L. Polyedrum and Glowing Red Tides

Lingulodinium polyedrum is a bioluminescent phytoplankton or more specifically a dinoflagellate. Bioluminescent essentially means it glows. Numerous organisms in nature do this. However, L. polyedrum is special even amongst this group of naturally glowing organisms. That is because Lingulodinium polyedrum forms red tides, more accurately known as algae blooms. These are times when organisms like L. polyedrum are particularly numerous in coastal waters. So, what happens when there is an algae bloom of bioluminescent organisms in warm coastal waters? The waves glow like college students at a rave.

Red tides are not always pleasant to look at and many people would rather not enter the water when microscopic organisms have so visibly taken over. L. polyedrum is much prettier than some red tides and possibly less frightening when it comes to entering the water. However, there may be cause for such concern when it comes to Lingulodinium polyedrum. There is some evidence that these dinoflagellates can be harmful to fish populations and possibly even people. However, a number of people continue to swim and surf despite L. polyedrum algae blooms without any known ill effects. The potential is still there, though.

Whether they are dangerous or not, these organisms certainly create a beautiful show. It is as if lights are turning on in the waves as they begin to crash. It is said that a footprint in the sand will glow when these organisms are present. Therefore, one can walk down the beach agitating them with their feet and making them glow in the sand while watching the light show they put on in the water. There really is nothing like it. It is like a trip to Pandora.

Watch the video below for some great footage of this phenomenon. Sorry for the music, if it is not pleasing to your ears, but these are the best lengthy shots of waves out of the bunch.

Bizarre Stories: The Monster of Glamis

Glamis Castle circa 1880
(photograph in the Public Domain)
The Monster of Glamis is the moniker given to a human, not a monster -- human who may have been dead at infancy. Now, the Monster of Glamis also refers to a ghost that supposedly haunts Glamis Castle in Scotland, the ghost of that very same individual. Whatever it/he really is and whether it/he existed or not, its story takes place in the centuries old castle from whence it name came.

Glamis Castle is situated in Angus, Scotland next to Glamis. The original structure was built in the 1300s. Naturally, several ghost stories have come out of the castle. There is nary a structure that can exist for that long and escape rumors of otherworldly guests. In the case of the Monster of Glamis, the guest was supposedly a resident and member of the aristocratic family that dwelled there.

The Monster of Glamis was born Thomas Bowes-Lyon. Of the existence of this child, there is little doubt. He was the son of Charlotte Grimstead and George Bowes-Lyon and an ancestor of the current Queen of England. The child is recorded as having been born on October 21, 1821 and having died that same day.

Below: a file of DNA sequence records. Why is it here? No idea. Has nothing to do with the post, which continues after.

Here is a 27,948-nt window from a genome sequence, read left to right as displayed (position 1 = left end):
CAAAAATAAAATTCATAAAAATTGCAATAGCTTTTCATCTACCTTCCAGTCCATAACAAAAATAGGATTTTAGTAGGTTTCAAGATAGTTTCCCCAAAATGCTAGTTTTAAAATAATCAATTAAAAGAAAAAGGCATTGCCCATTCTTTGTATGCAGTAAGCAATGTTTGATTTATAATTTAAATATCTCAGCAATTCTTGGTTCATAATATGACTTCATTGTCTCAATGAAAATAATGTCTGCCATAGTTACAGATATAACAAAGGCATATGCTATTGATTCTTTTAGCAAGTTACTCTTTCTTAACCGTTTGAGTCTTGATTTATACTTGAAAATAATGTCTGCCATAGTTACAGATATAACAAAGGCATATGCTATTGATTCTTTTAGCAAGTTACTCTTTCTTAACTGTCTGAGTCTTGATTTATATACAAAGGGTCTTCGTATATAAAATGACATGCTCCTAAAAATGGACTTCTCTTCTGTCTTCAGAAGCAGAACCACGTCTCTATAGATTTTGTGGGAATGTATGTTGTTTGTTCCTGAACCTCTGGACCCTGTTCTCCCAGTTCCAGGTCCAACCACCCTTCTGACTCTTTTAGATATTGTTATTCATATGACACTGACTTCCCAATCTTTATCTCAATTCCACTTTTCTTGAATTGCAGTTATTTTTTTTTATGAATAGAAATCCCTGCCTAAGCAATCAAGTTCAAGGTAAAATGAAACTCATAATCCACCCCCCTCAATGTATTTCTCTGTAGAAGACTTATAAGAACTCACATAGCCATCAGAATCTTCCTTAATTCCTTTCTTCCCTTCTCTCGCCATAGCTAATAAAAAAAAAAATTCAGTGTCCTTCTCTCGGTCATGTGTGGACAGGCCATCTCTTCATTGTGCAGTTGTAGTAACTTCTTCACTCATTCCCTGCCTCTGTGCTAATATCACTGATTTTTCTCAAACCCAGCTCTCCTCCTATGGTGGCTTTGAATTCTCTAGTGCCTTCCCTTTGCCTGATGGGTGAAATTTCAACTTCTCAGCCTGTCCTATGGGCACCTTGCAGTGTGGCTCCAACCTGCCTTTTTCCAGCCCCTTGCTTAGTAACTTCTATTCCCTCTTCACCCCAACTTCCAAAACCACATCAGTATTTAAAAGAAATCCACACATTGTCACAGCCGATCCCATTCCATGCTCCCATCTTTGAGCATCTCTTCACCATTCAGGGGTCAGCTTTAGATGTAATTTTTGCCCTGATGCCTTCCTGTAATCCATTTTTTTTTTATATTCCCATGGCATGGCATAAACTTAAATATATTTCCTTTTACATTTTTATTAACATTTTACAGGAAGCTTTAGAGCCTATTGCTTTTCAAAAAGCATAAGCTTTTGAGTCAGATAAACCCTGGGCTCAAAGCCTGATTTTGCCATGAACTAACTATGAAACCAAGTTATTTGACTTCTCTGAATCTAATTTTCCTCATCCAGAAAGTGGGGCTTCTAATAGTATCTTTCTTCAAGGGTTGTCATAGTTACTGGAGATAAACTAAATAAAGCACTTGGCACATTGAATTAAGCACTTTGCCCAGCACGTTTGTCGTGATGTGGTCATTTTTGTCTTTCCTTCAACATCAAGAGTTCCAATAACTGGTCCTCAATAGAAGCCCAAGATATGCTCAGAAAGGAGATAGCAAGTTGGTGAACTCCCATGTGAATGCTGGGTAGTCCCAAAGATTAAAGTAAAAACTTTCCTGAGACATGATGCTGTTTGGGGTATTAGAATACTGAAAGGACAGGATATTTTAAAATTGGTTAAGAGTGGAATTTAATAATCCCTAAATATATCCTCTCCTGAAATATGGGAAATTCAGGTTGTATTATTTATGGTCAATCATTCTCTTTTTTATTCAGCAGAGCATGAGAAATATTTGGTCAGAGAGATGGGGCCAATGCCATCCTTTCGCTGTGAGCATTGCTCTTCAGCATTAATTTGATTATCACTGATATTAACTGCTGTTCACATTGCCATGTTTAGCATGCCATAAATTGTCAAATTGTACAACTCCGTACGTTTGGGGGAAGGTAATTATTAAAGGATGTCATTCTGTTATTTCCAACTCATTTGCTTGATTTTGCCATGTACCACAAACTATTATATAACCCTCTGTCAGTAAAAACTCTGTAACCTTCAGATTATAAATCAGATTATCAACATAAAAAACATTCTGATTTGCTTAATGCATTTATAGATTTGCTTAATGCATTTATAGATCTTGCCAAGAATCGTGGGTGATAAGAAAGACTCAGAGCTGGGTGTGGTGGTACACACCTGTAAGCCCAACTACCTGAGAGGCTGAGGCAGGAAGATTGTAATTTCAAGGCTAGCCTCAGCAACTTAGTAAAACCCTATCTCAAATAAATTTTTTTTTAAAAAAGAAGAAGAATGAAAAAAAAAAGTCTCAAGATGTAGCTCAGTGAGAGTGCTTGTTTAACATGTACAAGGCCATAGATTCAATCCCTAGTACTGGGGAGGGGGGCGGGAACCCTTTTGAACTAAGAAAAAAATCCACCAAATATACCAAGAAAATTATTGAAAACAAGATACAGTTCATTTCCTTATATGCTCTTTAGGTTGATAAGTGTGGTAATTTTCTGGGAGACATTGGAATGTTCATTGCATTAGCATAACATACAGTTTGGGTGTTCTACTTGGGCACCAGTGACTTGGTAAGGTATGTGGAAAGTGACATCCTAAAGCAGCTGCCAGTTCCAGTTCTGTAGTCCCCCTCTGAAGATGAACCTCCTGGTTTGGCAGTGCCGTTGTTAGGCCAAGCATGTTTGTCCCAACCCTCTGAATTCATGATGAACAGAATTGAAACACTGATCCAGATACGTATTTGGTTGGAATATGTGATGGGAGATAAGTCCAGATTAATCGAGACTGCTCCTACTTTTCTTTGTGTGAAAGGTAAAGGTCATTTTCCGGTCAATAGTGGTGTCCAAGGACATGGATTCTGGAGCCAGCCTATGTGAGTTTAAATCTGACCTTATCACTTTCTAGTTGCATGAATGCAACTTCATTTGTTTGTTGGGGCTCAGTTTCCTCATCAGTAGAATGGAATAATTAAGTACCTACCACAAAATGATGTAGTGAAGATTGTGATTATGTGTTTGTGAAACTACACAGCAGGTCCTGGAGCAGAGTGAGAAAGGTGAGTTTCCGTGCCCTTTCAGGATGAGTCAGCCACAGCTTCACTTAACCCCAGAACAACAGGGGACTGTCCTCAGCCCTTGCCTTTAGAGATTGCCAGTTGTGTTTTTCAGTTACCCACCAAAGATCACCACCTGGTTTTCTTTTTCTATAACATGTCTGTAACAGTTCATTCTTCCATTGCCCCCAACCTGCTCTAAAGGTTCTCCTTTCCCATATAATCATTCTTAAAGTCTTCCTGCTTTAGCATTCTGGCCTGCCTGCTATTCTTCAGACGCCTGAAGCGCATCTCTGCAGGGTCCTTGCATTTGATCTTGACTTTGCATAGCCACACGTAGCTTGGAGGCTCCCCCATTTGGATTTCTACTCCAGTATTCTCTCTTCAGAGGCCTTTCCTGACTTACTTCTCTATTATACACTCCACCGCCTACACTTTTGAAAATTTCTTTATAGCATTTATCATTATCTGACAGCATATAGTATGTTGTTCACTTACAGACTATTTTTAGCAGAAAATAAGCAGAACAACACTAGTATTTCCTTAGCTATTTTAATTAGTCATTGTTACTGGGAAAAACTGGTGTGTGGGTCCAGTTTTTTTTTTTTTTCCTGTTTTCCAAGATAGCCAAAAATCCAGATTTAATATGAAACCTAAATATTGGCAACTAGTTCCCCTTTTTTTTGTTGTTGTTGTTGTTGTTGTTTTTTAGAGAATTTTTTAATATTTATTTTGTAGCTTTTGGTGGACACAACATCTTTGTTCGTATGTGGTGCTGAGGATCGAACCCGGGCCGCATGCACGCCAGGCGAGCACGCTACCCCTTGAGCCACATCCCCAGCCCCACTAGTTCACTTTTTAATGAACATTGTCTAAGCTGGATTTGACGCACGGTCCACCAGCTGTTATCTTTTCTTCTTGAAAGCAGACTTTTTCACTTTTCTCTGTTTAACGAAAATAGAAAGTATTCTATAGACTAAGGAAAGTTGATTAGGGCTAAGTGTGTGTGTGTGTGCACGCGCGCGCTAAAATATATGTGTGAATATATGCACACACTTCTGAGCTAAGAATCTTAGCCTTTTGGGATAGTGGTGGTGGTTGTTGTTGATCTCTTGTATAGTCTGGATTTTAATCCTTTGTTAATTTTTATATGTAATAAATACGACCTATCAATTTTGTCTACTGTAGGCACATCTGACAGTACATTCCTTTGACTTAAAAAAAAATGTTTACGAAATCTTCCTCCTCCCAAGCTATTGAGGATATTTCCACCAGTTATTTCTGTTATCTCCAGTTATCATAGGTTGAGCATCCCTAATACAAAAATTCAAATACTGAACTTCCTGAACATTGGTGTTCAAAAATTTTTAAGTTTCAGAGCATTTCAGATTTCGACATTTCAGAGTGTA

According to later accounts, a rumor began not long after the boy's alleged death. The rumor was that the child was horribly deformed. It went even further, claiming that the boy had not died at all. Thomas survived and was locked away in a room for the remainder or his life. There, his deformities kept him from taking on his rightful role as lord of the castle. He was kept in the room at all times, save the darkest nights when he was taken for a walk. Some claims go as far as to say he was fed through the door.

The deformities that led to such familial disgust and abandonment were supposedly weak and small limbs. Thomas is also said to have had a hairy egg-shaped body. Why a hairy Humpty-Dumpty lording over a castle was such a stretch is anyone's guess. He may have also been mentally infirm or his weak limbs were worse than the above description. Whatever the case, he said to have lived and died in the castle. There is no gravestone for the infant or the monster he is said to have become.

Bizarre Plant: Dracunculus vulgaris

Dracunculus vulgaris photo by Peter A. Mansfeld

Dracunculus vulgaris can grow to be more than two feet tall. The spathe that surrounds the spadix blooms to reveal a deep purple flower-like growth. The spadix itself has a yellow, corncob like appearance at the base. The rest is purple and black. After flowering, it produces green berries that ripen in the fall. Dracunculus vulgaris is currently found in various places in the United States, but it is endemic to Europe, particularly the Balkans. 

Dracunculus vulgaris goes by many names, most of which are derived from its appearance. Its other names include Drakondia, snake lily, voodoo lily and dragon arum. The snake and dragon names stem from the black, snakelike appearance of the spadix, which is a long, stalk like projection that comes out of the plant's spathe. The dragon name also stems from finger like shapes on the leaves that have been compared to antlers and dragon claws. 

Dracunculus vulgaris is a plant very similar to one previously featured on That is Bizarre -- Amorphophallus titanum. These two plants have similar structures and identifying features, though Amorphophallus titanum is the larger of the two. The most memorable feature of both plants is an awful stench that they emit when attracting flying insects for pollination. The most common description of this smell is that of rotting dead meat. Nonetheless, Dracunculus vulgaris is a beautiful plant.